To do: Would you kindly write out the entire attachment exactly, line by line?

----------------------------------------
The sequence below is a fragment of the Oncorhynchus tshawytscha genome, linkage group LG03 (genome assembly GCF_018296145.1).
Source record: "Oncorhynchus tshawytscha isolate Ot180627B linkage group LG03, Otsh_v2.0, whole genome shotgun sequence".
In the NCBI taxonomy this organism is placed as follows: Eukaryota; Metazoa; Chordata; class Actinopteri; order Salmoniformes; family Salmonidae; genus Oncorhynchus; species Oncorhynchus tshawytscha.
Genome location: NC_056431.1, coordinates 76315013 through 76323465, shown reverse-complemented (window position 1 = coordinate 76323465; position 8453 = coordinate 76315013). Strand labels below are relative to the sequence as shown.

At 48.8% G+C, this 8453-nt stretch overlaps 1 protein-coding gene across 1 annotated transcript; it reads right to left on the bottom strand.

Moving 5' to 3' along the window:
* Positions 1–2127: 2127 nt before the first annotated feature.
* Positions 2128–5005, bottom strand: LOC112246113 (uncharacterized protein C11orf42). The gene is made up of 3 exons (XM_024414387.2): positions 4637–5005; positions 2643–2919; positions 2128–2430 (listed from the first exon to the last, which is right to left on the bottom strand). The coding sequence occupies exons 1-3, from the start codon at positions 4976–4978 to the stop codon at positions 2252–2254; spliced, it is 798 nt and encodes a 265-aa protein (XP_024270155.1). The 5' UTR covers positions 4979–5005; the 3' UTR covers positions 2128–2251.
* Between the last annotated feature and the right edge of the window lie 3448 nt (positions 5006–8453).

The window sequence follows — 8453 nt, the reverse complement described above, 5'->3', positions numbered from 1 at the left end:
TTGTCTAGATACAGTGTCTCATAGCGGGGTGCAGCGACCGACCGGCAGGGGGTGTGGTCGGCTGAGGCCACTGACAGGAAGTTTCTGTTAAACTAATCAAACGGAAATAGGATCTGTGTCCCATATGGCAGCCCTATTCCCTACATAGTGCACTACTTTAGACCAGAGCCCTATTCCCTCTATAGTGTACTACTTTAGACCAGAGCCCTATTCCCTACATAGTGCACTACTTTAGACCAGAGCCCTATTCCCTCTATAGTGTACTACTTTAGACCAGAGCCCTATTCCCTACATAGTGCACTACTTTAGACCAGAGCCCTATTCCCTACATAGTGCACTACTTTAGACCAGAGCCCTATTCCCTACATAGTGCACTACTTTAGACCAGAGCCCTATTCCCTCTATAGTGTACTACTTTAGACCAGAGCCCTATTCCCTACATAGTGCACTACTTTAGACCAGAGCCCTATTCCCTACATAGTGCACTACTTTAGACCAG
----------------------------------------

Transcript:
The sequence below is a fragment of the Oncorhynchus tshawytscha genome, linkage group LG03 (genome assembly GCF_018296145.1).
Source record: "Oncorhynchus tshawytscha isolate Ot180627B linkage group LG03, Otsh_v2.0, whole genome shotgun sequence".
In the NCBI taxonomy this organism is placed as follows: Eukaryota; Metazoa; Chordata; class Actinopteri; order Salmoniformes; family Salmonidae; genus Oncorhynchus; species Oncorhynchus tshawytscha.
Genome location: NC_056431.1, coordinates 76315013 through 76323465, shown reverse-complemented (window position 1 = coordinate 76323465; position 8453 = coordinate 76315013). Strand labels below are relative to the sequence as shown.

At 48.8% G+C, this 8453-nt stretch overlaps 1 protein-coding gene across 1 annotated transcript; it reads right to left on the bottom strand.

Moving 5' to 3' along the window:
* Positions 1–2127: 2127 nt before the first annotated feature.
* Positions 2128–5005, bottom strand: LOC112246113 (uncharacterized protein C11orf42). The gene is made up of 3 exons (XM_024414387.2): positions 4637–5005; positions 2643–2919; positions 2128–2430 (listed from the first exon to the last, which is right to left on the bottom strand). The coding sequence occupies exons 1-3, from the start codon at positions 4976–4978 to the stop codon at positions 2252–2254; spliced, it is 798 nt and encodes a 265-aa protein (XP_024270155.1). The 5' UTR covers positions 4979–5005; the 3' UTR covers positions 2128–2251.
* Between the last annotated feature and the right edge of the window lie 3448 nt (positions 5006–8453).

The window sequence follows — 8453 nt, the reverse complement described above, 5'->3', positions numbered from 1 at the left end:
TTGTCTAGATACAGTGTCTCATAGCGGGGTGCAGCGACCGACCGGCAGGGGGTGTGGTCGGCTGAGGCCACTGACAGGAAGTTTCTGTTAAACTAATCAAACGGAAATAGGATCTGTGTCCCATATGGCAGCCCTATTCCCTACATAGTGCACTACTTTAGACCAGAGCCCTATTCCCTCTATAGTGTACTACTTTAGACCAGAGCCCTATTCCCTACATAGTGCACTACTTTAGACCAGAGCCCTATTCCCTCTATAGTGTACTACTTTAGACCAGAGCCCTATTCCCTACATAGTGCACTACTTTAGACCAGAGCCCTATTCCCTACATAGTGCACTACTTTAGACCAGAGCCCTATTCCCTACATAGTGCACTACTTTAGACCAGAGCCCTATTCCCTCTATAGTGTACTACTTTAGACCAGAGCCCTATTCCCTACATAGTGCACTACTTTAGACCAGAGCCCTATTCCCTACATAGTGCACTACTTTAGACCAG